I Can’t Make You Love Me

Photo courtesy | Kumolu Studios

Margaret A. Brunson, Ph.D., MPA

The title of this post is also the title of a song originally recorded by Bonnie Raitt in 1991. The popular song (remade several times by artists like Boyz II Men and Tank) speaks from the perspective of someone who is asking for honesty in a relationship. The writer is expressing the need for true connection and a desire to be loved, but also acknowledges that there is nothing in her/his power that can make the other person love her/him. And by acknowledging this, s/he in turn understands that at some point s/he will have to give up the fight of trying to hold on to an unrequited love.

I think this song has been remade several times because it speaks to a very common scenario and human condition. At the foundation of this scenario is the very human and real need for love. However, there are often times when someone will hold extremely deep feelings of love, longing and connection for another who does not share the same sentiment. And, sometimes, the person in love refuses to see this and because the other person doesn’t want to hurt anyone’s feelings they go along to get along. By going through the motions in this type of relationship, they are ultimately preventing each other from being free and open to experience a reciprocal love with someone else.

I tend not to romanticize relationships. I believe that connection (spiritual, emotional, mental, physical), chemistry and compatibility are the building blocks for a healthy relationship. I believe at the root of all of those factors should be a genuine love that goes beyond physical attraction and butterfly feelings. Because of this perspective, I also believe that there are many people on this planet that we could love at that level and with whom we could build a healthy relationship. I do believe that some of those people are your soulmates and some are not. But, ultimately, I think that everyone has an opportunity to be loved and in a relationship if they really desire it. There may be challenges to meeting someone, but ultimately, I believe that they are out there.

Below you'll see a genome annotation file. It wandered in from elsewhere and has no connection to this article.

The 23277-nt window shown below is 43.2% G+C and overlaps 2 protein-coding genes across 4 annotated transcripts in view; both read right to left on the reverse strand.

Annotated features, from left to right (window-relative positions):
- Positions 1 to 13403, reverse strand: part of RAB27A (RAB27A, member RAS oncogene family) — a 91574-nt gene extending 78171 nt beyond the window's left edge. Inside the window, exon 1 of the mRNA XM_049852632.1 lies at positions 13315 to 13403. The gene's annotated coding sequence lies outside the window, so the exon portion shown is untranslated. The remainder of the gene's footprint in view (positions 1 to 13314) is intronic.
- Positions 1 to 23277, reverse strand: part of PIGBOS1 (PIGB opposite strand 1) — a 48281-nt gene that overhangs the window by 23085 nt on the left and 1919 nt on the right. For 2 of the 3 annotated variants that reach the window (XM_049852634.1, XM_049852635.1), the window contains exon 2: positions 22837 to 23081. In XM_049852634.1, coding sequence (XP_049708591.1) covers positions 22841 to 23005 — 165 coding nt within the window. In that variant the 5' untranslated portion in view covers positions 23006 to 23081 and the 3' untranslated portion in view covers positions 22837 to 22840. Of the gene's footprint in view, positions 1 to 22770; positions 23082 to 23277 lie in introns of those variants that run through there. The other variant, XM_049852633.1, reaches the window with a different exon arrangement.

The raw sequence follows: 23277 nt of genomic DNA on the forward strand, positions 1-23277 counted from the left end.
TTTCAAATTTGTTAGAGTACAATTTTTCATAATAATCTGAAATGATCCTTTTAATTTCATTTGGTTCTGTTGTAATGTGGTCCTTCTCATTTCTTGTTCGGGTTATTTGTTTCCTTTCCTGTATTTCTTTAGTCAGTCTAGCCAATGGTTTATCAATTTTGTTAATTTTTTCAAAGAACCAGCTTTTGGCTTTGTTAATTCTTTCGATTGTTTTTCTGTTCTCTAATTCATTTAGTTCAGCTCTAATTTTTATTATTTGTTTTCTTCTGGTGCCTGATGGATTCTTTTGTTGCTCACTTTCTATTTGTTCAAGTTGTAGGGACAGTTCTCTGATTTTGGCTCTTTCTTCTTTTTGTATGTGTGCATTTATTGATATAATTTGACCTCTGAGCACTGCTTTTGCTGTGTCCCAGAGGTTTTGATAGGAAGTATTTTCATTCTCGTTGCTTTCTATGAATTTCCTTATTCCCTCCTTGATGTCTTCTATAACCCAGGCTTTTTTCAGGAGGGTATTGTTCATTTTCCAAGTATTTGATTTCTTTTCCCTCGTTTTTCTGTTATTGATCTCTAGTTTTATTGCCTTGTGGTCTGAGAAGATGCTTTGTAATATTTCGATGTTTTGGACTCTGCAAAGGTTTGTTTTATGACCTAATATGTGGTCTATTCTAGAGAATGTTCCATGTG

So, as I think about this situation, I find that I, too have been in this situation. As a result of some serious self-reflection, prayer, understanding and revelation, I now know that whenever I find myself trying to hold on to someone who does not reciprocate the love I give or desire, I know that this action (or inaction) is rooted in fear.

We all need to see the value in ourselves the way our Creator God sees our value and worth. Once we begin to see ourselves the way God sees us, we will believe that we’re worth more than being stuck in relationships that do not add value, joy, peace, hope, or love to our lives.   Fear blinds us to our value because it tells us that we will be alone and lonely if we let go of those relationships. Yet, if we adopt a Love for ourselves that is unwavering and faithful, we will understand how to let go of situations that no longer serve us in reaching our destiny and purpose. And, we will realize that it is never our place to make someone love us. When we begin to love ourselves to a point of no compromise, it will bring us to a new awareness of who we want to be and how we need to get there.

If you find yourself in relationships with people where you’re constantly questioning their love for you, I’d encourage you to determine the underlying cause for remaining in connection with someone who is not genuinely connected to you. Take inventory of the love that you have for yourself and figure out how to increase your supply of self-worth and confidence. Once that occurs, you will begin to see and love yourself the way God sees and loves you and ultimately the way God wants others to see and love you.

#TheLoveLife is a campaign, movement, leadership development theory, self-help strategy/intervention, community engagement principle, cure for the ills of the world, catchy hashtag, personal mantra, and/or whatever you want or need it to be. Most importantly, it’s about embracing a different way to view your life’s journey; and I am so excited to share #TheLoveLife with you!


Dr. Margaret A. Brunson is a trained executive leadership professional with over fifteen years of experience in the public and non-profit sectors. She earned a Bachelor of Arts degree in psychology from the University of North Carolina at Chapel Hill, Master of Public Administration degree from North Carolina Central University and a Doctor of Philosophy degree in leadership studies from North Carolina A&T State University.